Britain’s Eurosceptic ground zero

Opinion piece (Politico)
Agata Gostyńska-Jakubowska
21 July 2015

The British government complains that national parliaments have too little influence over what happens in Brussels. In reality, the House of Commons is failing to use the influence it has. Scrutiny of EU rules should be a serious responsibility, as important as holding the Treasury or the Ministry of Defence to account. Instead, MPs have relegated the job to a committee that few except dedicated Euroskeptics want to serve on, and which the government frequently ignores.

On Tuesday, the Commons European scrutiny committee will meet for the first time since the May general election. It will elect a chair who together with his 15 colleagues will oversee the government’s European policy. Each year the committee sifts through more than 1,000 EU documents, some very complex. EU rules, whether on the environment or financial services, have significant effects on British families and companies. MPs ought to see service on the scrutiny committee as an important duty.

Commons statistics suggest that they do not.

The overall attendance rate for the European scrutiny committee in the last parliamentary session was 48.7 percent. Some members did not attend a single meeting.

The MPs’ priority is to look after their constituencies. They think their voters would punish them for “wasting” time on EU affairs. So membership of the European scrutiny committee is less attractive to MPs than a membership of one of the departmental committees which shadow Whitehall departments. MPs on those committees get more publicity than members of the European scrutiny committee.

This lack of interest in the EU has benefitted the Euroskeptics from both sides of political spectrum. They have been among the most active participants in committee meetings. Veteran Euroskeptic Sir Bill Cash chaired the committee from 2010 to 2015 and is likely to be reelected Tuesday.

The previous coalition government did little to confront Euroskeptics in the Commons.

David Cameron is said to have tried and failed to block the election of Cash as chair of the European scrutiny committee in 2010. Ever since, the government has been reluctant to debate European issues in Parliament. Between January 2014 and February 2015 the European scrutiny committee requested eight debates on European matters on the floor of the house but only two took place.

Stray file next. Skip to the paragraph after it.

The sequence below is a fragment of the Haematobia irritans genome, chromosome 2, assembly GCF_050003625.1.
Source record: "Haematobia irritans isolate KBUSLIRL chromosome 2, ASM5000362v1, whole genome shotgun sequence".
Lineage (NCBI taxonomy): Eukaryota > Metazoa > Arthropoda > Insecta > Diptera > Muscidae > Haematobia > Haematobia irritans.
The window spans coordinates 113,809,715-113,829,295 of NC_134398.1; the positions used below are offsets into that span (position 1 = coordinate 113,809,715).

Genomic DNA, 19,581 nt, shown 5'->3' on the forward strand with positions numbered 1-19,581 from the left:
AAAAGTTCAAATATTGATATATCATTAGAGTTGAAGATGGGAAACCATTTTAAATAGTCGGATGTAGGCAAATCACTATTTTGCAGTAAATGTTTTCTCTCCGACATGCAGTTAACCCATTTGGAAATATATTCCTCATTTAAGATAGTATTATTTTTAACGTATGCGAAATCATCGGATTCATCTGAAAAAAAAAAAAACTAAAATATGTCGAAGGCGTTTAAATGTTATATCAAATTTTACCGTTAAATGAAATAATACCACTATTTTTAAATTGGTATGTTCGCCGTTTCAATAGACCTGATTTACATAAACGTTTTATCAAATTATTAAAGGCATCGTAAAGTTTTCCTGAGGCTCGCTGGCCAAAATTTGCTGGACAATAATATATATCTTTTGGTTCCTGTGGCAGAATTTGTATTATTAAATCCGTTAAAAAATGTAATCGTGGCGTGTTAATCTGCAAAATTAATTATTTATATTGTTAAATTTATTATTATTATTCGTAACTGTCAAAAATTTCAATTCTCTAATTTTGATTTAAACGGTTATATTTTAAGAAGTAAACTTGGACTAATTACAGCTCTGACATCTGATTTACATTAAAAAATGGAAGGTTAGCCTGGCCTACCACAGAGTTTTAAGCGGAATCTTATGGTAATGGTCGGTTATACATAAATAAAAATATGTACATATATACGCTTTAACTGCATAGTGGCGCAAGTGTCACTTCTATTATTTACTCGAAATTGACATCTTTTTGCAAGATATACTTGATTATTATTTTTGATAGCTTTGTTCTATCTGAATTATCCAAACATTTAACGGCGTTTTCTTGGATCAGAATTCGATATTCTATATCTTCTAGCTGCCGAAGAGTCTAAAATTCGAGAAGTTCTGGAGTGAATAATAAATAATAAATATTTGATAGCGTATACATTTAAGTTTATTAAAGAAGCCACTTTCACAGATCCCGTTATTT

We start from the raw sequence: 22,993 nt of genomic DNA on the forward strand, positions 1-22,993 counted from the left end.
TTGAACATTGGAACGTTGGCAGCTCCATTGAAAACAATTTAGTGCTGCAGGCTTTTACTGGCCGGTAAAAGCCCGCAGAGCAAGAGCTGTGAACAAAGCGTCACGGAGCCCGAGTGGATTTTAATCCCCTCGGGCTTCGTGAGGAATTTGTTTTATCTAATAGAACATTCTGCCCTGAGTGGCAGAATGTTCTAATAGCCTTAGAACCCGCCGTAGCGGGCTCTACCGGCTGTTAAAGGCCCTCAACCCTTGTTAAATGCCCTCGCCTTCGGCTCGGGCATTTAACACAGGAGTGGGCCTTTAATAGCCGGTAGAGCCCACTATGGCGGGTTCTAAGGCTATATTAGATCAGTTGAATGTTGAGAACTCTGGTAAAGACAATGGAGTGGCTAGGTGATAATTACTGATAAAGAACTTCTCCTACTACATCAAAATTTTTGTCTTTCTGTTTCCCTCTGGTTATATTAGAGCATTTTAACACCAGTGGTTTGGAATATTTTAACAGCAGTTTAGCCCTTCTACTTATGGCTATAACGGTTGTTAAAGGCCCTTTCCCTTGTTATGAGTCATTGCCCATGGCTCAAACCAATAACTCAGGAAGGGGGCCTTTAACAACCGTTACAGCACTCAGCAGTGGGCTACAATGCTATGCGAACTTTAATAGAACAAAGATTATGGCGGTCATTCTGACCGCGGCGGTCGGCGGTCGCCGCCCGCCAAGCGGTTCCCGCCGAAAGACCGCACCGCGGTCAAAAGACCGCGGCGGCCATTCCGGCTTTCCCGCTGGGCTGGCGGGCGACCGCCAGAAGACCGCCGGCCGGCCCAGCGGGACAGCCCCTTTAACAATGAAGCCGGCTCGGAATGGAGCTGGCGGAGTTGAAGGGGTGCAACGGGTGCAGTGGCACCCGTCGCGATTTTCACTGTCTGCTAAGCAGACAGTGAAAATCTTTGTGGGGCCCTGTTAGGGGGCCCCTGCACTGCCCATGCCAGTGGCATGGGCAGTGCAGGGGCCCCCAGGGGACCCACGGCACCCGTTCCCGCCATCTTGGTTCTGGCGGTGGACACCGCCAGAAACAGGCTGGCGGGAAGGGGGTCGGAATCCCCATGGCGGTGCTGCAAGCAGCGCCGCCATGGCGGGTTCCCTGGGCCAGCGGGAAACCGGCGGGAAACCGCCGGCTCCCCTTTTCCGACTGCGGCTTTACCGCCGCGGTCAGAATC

Britain deserves a better system, to enable frank debate of Europe in Parliament. Rather than being reflexively Europhile or Euroskeptic, MPs should learn how the EU works and how it affects (or not) Whitehall departments. Then the U.K. might have a properly-informed referendum campaign instead of one based on myths and misunderstandings.

If the government and MPs really want Parliament’s voice to be heard in Brussels, there are several steps they can take. Commons departmental select committees should examine EU draft legislation in their areas of responsibility. In the last parliament, EU affairs were largely left to the European scrutiny committee, and only two departmental committees appointed EU rapporteurs to liaise with the scrutiny committee on EU draft legislation.

The prestige of the EU scrutiny committee should be raised. In particular, the Commons should change the procedure for electing the chair of the committee. He or she should be elected by the entire house, as the chairs of all the departmental select committees are, rather than only by the members of the committee. A directly elected chair would enjoy a greater authority among MPs. Such a reform could make membership of the committee more attractive to MPs with a wider spread of opinions. And if the committee were seen as more representative of the whole spectrum of MPs’ views on the EU, then the government would have more reason to allocate time for debates when the committee asked for them.

Unfortunately, this time the Commons has not so far seized the opportunity for reform. But if Britain votes to stay in the EU, MPs should look again at how Westminster handles EU business. The need for the Commons to examine what Ministers agree to in Brussels will not disappear after a referendum.

Agata Gostyńska-Jakubowska is a research fellow at the Centre for European Reform. Read her full policy paper here: A ten-point plan to strengthen Westminster’s oversight of EU policy.